Australian Outlook

In this section

Episode 71: Myanmar - Tragedy, Complexity, and Power

19 Apr 2021
By Allan Gyngell AO FAIIA and Dr Darren Lim
Protests in Myanmar 2021, Photographer MgHla (aka) Htin Linn Aye, sourced from Wikimedia Commons,

Also discussed in this episode: the humanitarian crisis in Papua New Guinea after a devastating outbreak of COVID-19 and what makes the defence minister portfolio so uniquely challenging for the newly appointed Peter Dutton.

The primary focus of this week’s episode is the terrible situation in Myanmar as the Tatmadaw, the country’s military, cements its coup with increasing levels of violence. Allan’s first posting was to the country and so he leads off with a personal reflection of great sorrow. Turning to analysis, what was the cause of the conflict and to what extent did the country’s civilian government, led by Aung San Suu Kyi, play a role? Is the military sufficiently powerful that it will inevitably be a major player in Myanmar’s political future, analogous to the Taliban in Afghanistan or the Assad regime in Syria? Does Myanmar need a Nehru-like figure?

Turning to the international dimension, what are the policy challenges facing Washington, Beijing and New Delhi? Is this an opportunity for China to display regional security leadership, and what is the place of sovereignty in this discussion? Is this an existential crisis for ASEAN? Darren is intrigued by elite debates on the issue within Singapore, which leads to a wider discussion of ASEAN’s balancing act between maintaining unity and upholding the principle of non-interference, versus newer interests in shaping the emerging regional order. Turning to Australia—what are our interests and can we somehow play a positive force? Allan raises a curious question regarding whether the Australian government’s policy is to recognise only states, or whether it can recognise specific governments, as it did with Venezuela in 2019.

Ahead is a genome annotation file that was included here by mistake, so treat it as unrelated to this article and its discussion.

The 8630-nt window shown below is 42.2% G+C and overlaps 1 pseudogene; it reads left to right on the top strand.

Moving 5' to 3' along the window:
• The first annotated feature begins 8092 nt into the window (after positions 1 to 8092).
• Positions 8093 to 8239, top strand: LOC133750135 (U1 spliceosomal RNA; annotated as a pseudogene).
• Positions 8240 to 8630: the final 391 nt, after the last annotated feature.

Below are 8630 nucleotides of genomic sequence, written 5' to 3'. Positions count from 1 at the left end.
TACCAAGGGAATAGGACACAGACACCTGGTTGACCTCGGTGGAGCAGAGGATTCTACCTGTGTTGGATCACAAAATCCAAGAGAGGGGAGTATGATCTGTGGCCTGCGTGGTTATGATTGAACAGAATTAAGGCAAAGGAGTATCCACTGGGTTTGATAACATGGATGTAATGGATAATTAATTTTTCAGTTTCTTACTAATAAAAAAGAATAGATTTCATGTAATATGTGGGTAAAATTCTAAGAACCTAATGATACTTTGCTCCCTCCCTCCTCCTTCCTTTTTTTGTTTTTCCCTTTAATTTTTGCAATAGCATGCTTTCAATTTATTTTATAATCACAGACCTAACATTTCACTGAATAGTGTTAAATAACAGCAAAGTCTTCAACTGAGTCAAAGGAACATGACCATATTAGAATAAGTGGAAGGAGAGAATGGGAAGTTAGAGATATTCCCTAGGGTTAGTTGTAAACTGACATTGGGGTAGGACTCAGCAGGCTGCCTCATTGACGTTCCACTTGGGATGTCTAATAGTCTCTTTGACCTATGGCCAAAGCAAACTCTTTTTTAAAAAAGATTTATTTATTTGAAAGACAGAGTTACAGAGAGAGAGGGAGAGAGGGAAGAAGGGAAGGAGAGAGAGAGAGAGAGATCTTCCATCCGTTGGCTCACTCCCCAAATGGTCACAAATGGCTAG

The discussion then moves to Papua New Guinea and its devastating Covid-19 outbreak. Darren describes some of the factors that distinguish this particular humanitarian crisis, and asks Allan what the balance is for Australia between moral imperative and strategic interest. Darren wonders whether pandemic disinformation on social media might be a spark to begin a discussion of broader social responsibility for companies like Facebook.

Finally, Peter Dutton is the new Defence Minister. Darren asks Allan to reflect on the unique challenges of the portfolio, and why so many of Dutton’s predecessors seem to have had limited success.

We thank AIIA intern Dominique Yap for research and audio editing, and thanks also to Rory Stenning for composing our theme music.

Relevant Links

List of insurgent groups in Myanmar, Wikipedia (Accessed 14 April 2021):

Bilahari Kausikan, “ASEAN’s alibi diplomacy must be allowed to take effect in Myanmar”, Nikkei Asia, 3 April 2021:

Tweet from James Crabtree (@jamescrabtree) on Tommy Koh’s facebook post, 7 April 2021:

Gareth Evans, “The Responsibility to Protect the People of Myanmar”, Australian Outlook, 8 April 2021:

Donald Rothwell, “The barely-noticed momentous change to Australian foreign policy”, Lowy Interpreter, 14 February 2019:

Health Minister Hon. Jelta Wong on the Covid crisis in Papua New Guinea | Aus-PNG Network Event, Lowy Institute, 1 April 2021:

Tweet by Andrew Davies (@defence_wonk) on Peter Duton to Defenec, 24 March 2021:

Peter Dutton, “Joint training Exercise in the Indian Ocean”, Media release, 5 April 2021:

The Bureau (TV Series), SBS On Demand:

Darren Lim, “Geoeconomics and National Security”, ANU Course:

“Happy birthday to Albert Hirschman” (twitter thread by @oliverwkim), 7 April 2021: